If she plays to her potential, 6-foot-7 forward Sedona Prince will give opposing coaches nightmares. Prince (9.3 ppg, 4.9 rpg) can stretch defenses with her mid- and high-post play, and she’ll have plenty of star power around her. The Ducks bring in the second-ranked recruiting class, led by point guard Chance Gray and forward Grace VanSlooten – both five-star prospects. A healthy Te-Hina Paopao (13.6 ppg, 3.3 apg) could make Oregon lethal in the open floor.
The Bluejays are out to prove that last’s year run to the Elite Eight – when they knocked off No. 2 seed Iowa and No. 3 seed Iowa State – wasn’t a fluke. This is a disciplined, well-coached group, led by 6-foot-1 junior forward Emma Ronsiek (13.9 ppg) and 5-foot-10 junior guard Lauren Jensen (12.5 ppg). Molly Mogensen, a 5-foot-7 junior guard who hit 45% from 3-point range last season, is one of the best shooters in the country
Coach Amy Williams is trying to earn a second consecutive tournament berth, and the Cornhuskers’ top three scorers are back in Jaz Shelley, Alexis Markowski and Isabelle Bourne. Shelley can be spotted on preseason watch lists for guard of the year. Senior guard Sam Haiby is out for the season after a leg injury in September. The transfer portal gives the squad South Dakota’s Maddie Krull, who has the potential to be a top defender in the Big Ten. Maggie Mendelson, a 6-foot-5, top 35 recruit, will join Nebraska for her freshman year.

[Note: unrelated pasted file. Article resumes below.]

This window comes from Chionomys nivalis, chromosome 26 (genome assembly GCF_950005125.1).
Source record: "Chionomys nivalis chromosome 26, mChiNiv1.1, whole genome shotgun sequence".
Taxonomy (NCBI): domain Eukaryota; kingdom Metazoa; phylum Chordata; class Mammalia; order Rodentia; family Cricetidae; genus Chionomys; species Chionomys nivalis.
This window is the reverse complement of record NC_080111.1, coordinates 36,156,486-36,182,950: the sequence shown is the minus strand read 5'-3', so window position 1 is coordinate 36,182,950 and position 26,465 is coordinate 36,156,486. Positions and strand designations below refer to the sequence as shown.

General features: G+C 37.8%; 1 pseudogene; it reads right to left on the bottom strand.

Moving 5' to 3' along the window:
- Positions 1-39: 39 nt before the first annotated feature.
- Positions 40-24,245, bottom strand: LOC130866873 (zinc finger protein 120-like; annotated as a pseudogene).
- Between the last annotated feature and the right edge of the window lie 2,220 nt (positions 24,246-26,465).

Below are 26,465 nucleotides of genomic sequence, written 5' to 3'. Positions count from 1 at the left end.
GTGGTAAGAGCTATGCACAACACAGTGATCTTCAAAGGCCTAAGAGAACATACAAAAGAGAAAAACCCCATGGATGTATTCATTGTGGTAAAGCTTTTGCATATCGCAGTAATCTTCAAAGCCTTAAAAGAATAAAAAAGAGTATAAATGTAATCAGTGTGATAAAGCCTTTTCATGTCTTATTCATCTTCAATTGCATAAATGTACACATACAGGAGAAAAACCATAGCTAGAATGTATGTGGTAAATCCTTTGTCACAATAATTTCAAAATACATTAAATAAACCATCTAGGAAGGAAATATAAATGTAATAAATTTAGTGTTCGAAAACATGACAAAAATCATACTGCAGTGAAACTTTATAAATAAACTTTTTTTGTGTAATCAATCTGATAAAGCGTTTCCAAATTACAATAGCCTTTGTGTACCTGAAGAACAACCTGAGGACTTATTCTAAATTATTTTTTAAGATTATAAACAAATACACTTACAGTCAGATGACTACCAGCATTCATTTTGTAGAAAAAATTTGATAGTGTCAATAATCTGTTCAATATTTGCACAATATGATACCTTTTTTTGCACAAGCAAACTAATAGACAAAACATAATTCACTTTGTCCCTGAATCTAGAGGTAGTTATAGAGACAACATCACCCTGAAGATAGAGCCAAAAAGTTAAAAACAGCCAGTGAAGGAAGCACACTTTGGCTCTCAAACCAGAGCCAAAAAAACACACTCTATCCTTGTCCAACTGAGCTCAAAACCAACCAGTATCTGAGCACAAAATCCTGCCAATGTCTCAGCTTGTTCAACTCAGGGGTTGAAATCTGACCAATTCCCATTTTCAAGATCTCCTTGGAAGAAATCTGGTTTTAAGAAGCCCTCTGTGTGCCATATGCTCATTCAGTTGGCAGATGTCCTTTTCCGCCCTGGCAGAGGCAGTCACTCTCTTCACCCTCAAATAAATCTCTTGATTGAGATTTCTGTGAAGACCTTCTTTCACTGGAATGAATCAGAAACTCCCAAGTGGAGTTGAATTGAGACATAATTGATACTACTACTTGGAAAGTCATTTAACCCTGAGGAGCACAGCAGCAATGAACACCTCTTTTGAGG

Naz Hillmon is gone to the pros, but super senior Leigha Brown (14.0 ppg), a 6-foot-1 guard who outplays and out hustles almost every other player in women’s college basketball, is back. She’ll get help from another super senior, 6-foot-3 forward Emily Kiser (9.3 ppg, 8.1 rpg) and 6-foot-2 freshman forward Alyssa Crockett, a top 50 recruit.
24. South Dakota State
The Jackrabbits, the defending WNIT champs, benefited big time from the transfer portal this spring, picking up point guard Dru Gylten from Utah. Gylten led the Pac-12 in assists (5.2) last season and directs an offense with precision, efficiency and composure. She should fit right in with 6-foot-1 forward Myah Selland (14.3 ppg, 5.5 rpg), the WNIT MVP.
The Tigers’ top scorer moved up to the Power Five, but Princeton returns 5-foot-11 guard Julia Cunningham and 5-foot-9 guard Kaitlyn Chen, who combined for 23.9 points per game last year. Junior forward Ellie Mitchell, who grabbed 10.4 rebounds per game last year, is also back. What’s more, this group has tournament upset experience, after knocking off No. 6 seed Kentucky in the first round and coming agonizingly close to beating No. 3 seed Indiana in the second.